The fact that I am home on a Friday night watching Cosmos and catching up on the week’s The Daily Show and Colbert Report while thinking about the discussion of big data going beyond just big data into “fast data” (that is, real-time data) and considering nature and its weirdnesses (for example, the Swede who crashed into a moose with his car; the moose was killed. Imagine the car driver’s surprise to learn that the moose, whose body was completely slashed open when it crashed through the windshield, had… “deposited” her as-yet-unborn calf in the backseat of his car. Stranger than fiction).
My change of heart in this case was not so much changing my mind about Amy Schumer herself or her comedy because, frankly, I had never really heard of her or her work. My instant dislike stemmed from the endless advertisements for her Comedy Central show, Inside Amy Schumer, which appeared constantly in every single commercial break while streaming The Daily Show and The Colbert Report online. Is it Ms Schumer’s fault that 1. the ad nauseam ad campaign was overkill and turned people (namely me) off before they could even give her show a chance and 2. the ads Comedy Central makes for its stable of shows feature the most obnoxious bits and bobs, making the shows appear annoying and unwatchable, also before potential viewers could give them a chance? No. I had the same problem with another of the overkill ad campaigns propelled like an enemy sortie at the unsuspecting target when Comedy Central promoted the brilliant Broad City in exactly the same fashion. Granted ads are ads – they are so short that they can’t reflect a whole lot of the intelligent humor and depth that give these shows their cachet. But can’t the ads and those who make them dream up some way to make their shows seem less one-dimensional?
I thought Broad City looked dumb but gave it a chance – but Inside Amy Schumer got the shortest straw. I saw the ads, which made her look like a self-absorbed, vapid, sex-obsessed idiot playing stereotypes for laughs, and I immediately thought she and the show were anything but groundbreaking and inventive. Turns out, though, that while Schumer has written some skits in which she plays a self-absorbed, vapid, sex-obsessed (to a mad degree) character, her comedy swims in thrashingly funny but incisive commentary – deeply feminist, hypocrisy-poking/exposing, hyperbolic, sarcastic. I’ve been gasping and then laughing my way through both seasons of the show. It’s sometimes shocking in its sudden lack of political correctness (as most of the best comedy is), painful in its mix of humor – swinging between self-absorption and self-deprecation, much of it quite topical (see the skit about the combat video game in which the female video game character suffers and reports an assault and is faced by a screen reading “Character Assassination Complete”; not only is the idea behind the video game reminiscent of the recent controversies about sexual assault in the military with the reaction of the guy friend with whom Amy’s character is playing video games, telling her, “You obviously did something wrong – maybe you just shouldn’t play” a further level of commentary ) and most of it universal (see the “Stolen Years” jewelry collection ad, the ISP customer service freakout session skit, the superfluous nature of enormous penises bit in her standup act, all the skits about groups of female friends being competitively self-deprecating … and pretty much every skit and standup bit in the show)…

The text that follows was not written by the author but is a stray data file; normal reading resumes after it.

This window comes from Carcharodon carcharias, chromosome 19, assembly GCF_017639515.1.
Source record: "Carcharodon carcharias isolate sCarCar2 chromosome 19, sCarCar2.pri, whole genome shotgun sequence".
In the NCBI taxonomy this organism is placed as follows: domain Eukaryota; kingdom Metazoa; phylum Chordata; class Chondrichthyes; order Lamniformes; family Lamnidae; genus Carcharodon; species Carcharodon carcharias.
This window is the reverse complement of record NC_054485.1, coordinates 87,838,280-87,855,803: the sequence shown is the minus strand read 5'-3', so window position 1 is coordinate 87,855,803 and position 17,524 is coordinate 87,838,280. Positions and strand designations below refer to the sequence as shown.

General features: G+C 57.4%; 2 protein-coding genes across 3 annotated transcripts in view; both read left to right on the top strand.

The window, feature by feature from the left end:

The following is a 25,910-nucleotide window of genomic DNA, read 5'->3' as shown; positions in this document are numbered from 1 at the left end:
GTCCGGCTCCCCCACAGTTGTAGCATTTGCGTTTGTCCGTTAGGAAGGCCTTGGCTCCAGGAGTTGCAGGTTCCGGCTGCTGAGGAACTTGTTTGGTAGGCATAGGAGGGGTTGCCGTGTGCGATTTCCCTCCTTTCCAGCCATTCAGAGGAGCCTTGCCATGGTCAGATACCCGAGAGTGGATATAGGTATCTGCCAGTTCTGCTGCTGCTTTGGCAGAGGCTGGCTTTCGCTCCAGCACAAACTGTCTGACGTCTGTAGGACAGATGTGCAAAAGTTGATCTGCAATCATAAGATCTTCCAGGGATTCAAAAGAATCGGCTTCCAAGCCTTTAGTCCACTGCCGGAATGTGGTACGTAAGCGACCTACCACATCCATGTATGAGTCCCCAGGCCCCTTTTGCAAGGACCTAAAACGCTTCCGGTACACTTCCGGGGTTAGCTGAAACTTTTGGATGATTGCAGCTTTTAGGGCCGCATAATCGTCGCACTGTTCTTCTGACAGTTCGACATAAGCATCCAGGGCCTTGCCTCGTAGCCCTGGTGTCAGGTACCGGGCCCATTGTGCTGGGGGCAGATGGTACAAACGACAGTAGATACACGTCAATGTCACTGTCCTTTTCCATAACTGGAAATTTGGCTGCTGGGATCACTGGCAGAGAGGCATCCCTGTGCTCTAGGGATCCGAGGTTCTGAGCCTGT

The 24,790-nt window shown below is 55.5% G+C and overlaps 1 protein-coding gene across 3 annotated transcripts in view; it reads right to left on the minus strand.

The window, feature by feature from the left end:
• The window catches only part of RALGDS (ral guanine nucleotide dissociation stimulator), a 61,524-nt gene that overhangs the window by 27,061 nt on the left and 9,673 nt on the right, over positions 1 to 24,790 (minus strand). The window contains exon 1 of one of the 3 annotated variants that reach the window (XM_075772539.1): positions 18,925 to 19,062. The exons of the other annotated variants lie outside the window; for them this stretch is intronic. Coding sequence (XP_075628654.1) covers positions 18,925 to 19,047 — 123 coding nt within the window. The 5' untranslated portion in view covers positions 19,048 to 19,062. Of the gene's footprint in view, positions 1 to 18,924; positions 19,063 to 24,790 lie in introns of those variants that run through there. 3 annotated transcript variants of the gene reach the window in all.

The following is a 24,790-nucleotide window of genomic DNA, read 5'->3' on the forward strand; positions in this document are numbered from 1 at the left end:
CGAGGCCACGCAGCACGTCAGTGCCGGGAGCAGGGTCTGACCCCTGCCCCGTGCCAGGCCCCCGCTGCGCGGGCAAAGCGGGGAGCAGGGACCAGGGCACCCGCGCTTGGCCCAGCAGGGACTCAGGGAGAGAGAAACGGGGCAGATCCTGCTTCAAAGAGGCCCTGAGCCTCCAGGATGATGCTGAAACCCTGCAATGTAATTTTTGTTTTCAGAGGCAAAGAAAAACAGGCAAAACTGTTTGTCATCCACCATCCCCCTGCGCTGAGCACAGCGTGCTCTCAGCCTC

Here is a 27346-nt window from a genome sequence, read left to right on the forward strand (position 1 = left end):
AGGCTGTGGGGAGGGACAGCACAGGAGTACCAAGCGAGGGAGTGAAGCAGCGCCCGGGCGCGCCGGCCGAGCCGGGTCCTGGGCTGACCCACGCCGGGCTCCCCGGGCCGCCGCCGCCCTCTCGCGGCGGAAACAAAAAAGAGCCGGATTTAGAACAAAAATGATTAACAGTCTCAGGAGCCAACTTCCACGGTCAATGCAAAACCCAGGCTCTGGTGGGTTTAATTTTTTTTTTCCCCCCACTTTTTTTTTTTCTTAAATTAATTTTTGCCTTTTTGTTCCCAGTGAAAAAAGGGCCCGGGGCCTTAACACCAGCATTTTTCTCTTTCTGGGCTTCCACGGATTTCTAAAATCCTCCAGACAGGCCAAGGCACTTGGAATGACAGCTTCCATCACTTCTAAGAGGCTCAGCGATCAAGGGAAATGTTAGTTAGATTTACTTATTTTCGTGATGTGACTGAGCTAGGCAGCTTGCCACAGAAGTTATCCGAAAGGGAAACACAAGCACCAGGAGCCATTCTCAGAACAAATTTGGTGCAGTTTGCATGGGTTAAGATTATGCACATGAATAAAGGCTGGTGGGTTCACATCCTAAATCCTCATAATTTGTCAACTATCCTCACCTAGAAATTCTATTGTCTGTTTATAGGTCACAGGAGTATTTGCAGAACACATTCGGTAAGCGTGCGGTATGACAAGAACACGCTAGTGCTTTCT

A handful of things were extra fabulous: Josh Charles’s appearance on an episode just after his shocking departure from The Good Wife – Schumer and Charles make glorious fun of the pomposity of Aaron Sorkin’s The Newsroom, which was absolutely necessary.